Planes are frightening. You can hear a plane coming, but you can never know precisely when or where it will drop its fire. Rene Besse learns that a bombing can be something else than frightening.

Back in 1940, Rene was a 17 years old man, running away south with his father. The german army was approaching Paris, Rene and his father decided to join the South of France. On the 2nd of June, on the road, as Rene was trying to clean himself up, a plane surprised him. It was frightening, Rene jumped and looked immediately for his father. Fortunately they both survived. For Rene's father, this bombing meant that there was no escape, neither North nor South. France had lost the war.
When they came back to Creteil, South East of Paris, things had changed for the worst, the country was occupied, the german army was all around, the french government only made the occupation worst by collaborating, resisting came naturally for Rene and his friends. When the printing shop where Rene was working had closed for good, it left a bitter taste to Rene. Printing was a job he took pride in, even if he was only paid 2 francs the hour. Rene promised himself to work again in a printing shop, should the next opportunity arise. Until then, he'll keep on printing, yet those would be leaflets for the resistance. 
Rene was arrested soon after, deported with his friends. He saw them die, he was told about Roger Menielle's death, it was devastating. 
He joined a kommando and was saved by a man he barely knew, Louis Brunet, who didn't hesitate to exchange his ration for medicine to save Rene. Out there, a ration is everything, out there, helping one another is everything. 
He joined the quarantine, he regained his strength, and when the quarantine ended, he found the opportunity to work in a printing kommando. It wasn't much, it was fairly depressing even, you would write and print death certificates all day long, and the kapos would still beat him from time to time. But it was a promise he gave himself, he was to keep it, so he worked there with 2 other 45000, Clement Brioudes and Marcel Claus.
In 1944, despite the propaganda, the news were that the Allies were winning, on both sides, american and Soviet Union. The 45000 knew they were getting closer, they had no idea the Allies were that close to Auschwitz.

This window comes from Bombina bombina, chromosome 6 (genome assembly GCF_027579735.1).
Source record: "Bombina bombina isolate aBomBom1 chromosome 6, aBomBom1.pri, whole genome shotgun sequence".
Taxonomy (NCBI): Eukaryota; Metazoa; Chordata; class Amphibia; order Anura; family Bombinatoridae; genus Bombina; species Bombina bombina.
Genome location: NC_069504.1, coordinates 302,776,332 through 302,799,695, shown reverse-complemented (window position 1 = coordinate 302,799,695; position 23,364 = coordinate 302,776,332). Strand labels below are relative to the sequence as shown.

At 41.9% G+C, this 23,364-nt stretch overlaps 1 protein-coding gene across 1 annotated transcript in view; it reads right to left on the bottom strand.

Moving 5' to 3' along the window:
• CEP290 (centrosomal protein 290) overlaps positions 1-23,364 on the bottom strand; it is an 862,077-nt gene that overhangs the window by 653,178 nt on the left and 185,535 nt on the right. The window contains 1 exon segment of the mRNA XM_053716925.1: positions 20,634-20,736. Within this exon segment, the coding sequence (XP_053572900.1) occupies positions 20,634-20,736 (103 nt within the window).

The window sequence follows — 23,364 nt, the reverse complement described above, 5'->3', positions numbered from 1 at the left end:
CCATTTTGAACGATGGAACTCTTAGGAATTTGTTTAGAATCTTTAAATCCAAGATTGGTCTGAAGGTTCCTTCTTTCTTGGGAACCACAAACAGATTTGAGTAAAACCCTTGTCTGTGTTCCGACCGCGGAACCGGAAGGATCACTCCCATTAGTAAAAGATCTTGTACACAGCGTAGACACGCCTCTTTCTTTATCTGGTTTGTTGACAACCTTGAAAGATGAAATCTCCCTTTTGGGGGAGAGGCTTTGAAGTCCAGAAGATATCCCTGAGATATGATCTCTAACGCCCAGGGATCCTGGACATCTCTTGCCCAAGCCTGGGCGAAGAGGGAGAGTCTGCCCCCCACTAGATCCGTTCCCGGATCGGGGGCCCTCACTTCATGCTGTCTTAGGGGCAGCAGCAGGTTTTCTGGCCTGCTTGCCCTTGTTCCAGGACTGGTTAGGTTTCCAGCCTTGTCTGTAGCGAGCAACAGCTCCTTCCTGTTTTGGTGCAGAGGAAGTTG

Today is the 13th of September 1944, and the american army bomb the Monowitz industrial complex, or Auschwitz 3. They could have bombed the rail tracks, they could have saved hundreds, thousands of lives from the gas chambers, the Auschwitz combat group even transmitted precise plans to make sure of it. They didn't, they bombed the industrial complex, because they wanted to stop the war effort instead.
A single bomb drops on Auschwitz, by mistake. Nobody knows where or when it will fall. The waiting is unbearable. It finally drops on a kommando building, the tailor kommando.
The building bursts in flames, the people inside die instantly. The place crumbles on itself quickly, Rene is tasked with cleaning the rubbles. But  Rene doesn't clean yet, despite the orders, he looks for survivors.
Only one survivor, Rene helps him get out of the remains of the place. Rene doesn't stay long, it is too depressing, plus he knows he will get beaten up by his kapo for leaving his job for so long, even if it was to save a man.

A couple of days later the man comes to find Rene. He wishes to thank him for what he did, and he gives him bread. It is the most valuable thing the man has, bread, and he gives it to Rene.
This bombing was frightening, it was horrifying. It also meant hope, the Allies were close, the 45000 are soon to be liberated.

It is true, the camp is about to live its final months.

Thank you for listening to this episode of 31000/45000, the story of 2 trains of french members of the resistance. My name is Matthieu Landour Engel.
This episode was about Rene Besse and the bombings.
I mentioned that Rene Besse earned 2 francs per hour when he worked at a printing shop before his deportation. 2 francs corresponds to roughly 50p euros nowadays.